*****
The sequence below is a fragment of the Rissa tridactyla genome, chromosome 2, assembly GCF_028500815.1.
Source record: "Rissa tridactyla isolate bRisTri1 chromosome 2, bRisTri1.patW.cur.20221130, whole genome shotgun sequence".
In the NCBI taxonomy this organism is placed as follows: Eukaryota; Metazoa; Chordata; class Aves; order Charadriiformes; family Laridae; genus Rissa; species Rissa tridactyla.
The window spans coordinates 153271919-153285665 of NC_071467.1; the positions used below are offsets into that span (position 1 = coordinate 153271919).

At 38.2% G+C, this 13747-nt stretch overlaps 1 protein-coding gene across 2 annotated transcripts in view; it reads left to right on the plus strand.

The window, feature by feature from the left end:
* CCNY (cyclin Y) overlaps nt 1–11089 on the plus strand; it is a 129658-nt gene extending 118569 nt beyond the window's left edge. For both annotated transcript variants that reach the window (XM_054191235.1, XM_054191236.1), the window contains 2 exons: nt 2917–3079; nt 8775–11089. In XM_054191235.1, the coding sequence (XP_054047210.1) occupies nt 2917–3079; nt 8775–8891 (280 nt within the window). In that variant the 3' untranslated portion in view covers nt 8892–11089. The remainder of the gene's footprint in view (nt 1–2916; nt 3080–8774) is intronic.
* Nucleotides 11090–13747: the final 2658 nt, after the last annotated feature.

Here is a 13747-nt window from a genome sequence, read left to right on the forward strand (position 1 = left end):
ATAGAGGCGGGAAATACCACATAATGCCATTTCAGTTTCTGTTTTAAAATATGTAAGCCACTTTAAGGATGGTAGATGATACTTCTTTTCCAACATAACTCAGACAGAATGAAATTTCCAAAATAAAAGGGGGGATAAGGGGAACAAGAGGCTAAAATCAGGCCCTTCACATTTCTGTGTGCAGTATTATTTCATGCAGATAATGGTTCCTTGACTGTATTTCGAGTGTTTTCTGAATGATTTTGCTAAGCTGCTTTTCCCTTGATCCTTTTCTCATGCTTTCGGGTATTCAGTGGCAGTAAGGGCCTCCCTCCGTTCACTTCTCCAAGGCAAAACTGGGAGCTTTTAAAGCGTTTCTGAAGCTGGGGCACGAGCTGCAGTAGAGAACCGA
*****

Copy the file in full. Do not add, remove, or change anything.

The sequence below is a fragment of the Rissa tridactyla genome, chromosome 2, assembly GCF_028500815.1.
Source record: "Rissa tridactyla isolate bRisTri1 chromosome 2, bRisTri1.patW.cur.20221130, whole genome shotgun sequence".
In the NCBI taxonomy this organism is placed as follows: Eukaryota; Metazoa; Chordata; class Aves; order Charadriiformes; family Laridae; genus Rissa; species Rissa tridactyla.
The window spans coordinates 153271919-153285665 of NC_071467.1; the positions used below are offsets into that span (position 1 = coordinate 153271919).

At 38.2% G+C, this 13747-nt stretch overlaps 1 protein-coding gene across 2 annotated transcripts in view; it reads left to right on the plus strand.

The window, feature by feature from the left end:
* CCNY (cyclin Y) overlaps nt 1–11089 on the plus strand; it is a 129658-nt gene extending 118569 nt beyond the window's left edge. For both annotated transcript variants that reach the window (XM_054191235.1, XM_054191236.1), the window contains 2 exons: nt 2917–3079; nt 8775–11089. In XM_054191235.1, the coding sequence (XP_054047210.1) occupies nt 2917–3079; nt 8775–8891 (280 nt within the window). In that variant the 3' untranslated portion in view covers nt 8892–11089. The remainder of the gene's footprint in view (nt 1–2916; nt 3080–8774) is intronic.
* Nucleotides 11090–13747: the final 2658 nt, after the last annotated feature.

Here is a 13747-nt window from a genome sequence, read left to right on the forward strand (position 1 = left end):
ATAGAGGCGGGAAATACCACATAATGCCATTTCAGTTTCTGTTTTAAAATATGTAAGCCACTTTAAGGATGGTAGATGATACTTCTTTTCCAACATAACTCAGACAGAATGAAATTTCCAAAATAAAAGGGGGGATAAGGGGAACAAGAGGCTAAAATCAGGCCCTTCACATTTCTGTGTGCAGTATTATTTCATGCAGATAATGGTTCCTTGACTGTATTTCGAGTGTTTTCTGAATGATTTTGCTAAGCTGCTTTTCCCTTGATCCTTTTCTCATGCTTTCGGGTATTCAGTGGCAGTAAGGGCCTCCCTCCGTTCACTTCTCCAAGGCAAAACTGGGAGCTTTTAAAGCGTTTCTGAAGCTGGGGCACGAGCTGCAGTAGAGAACCGA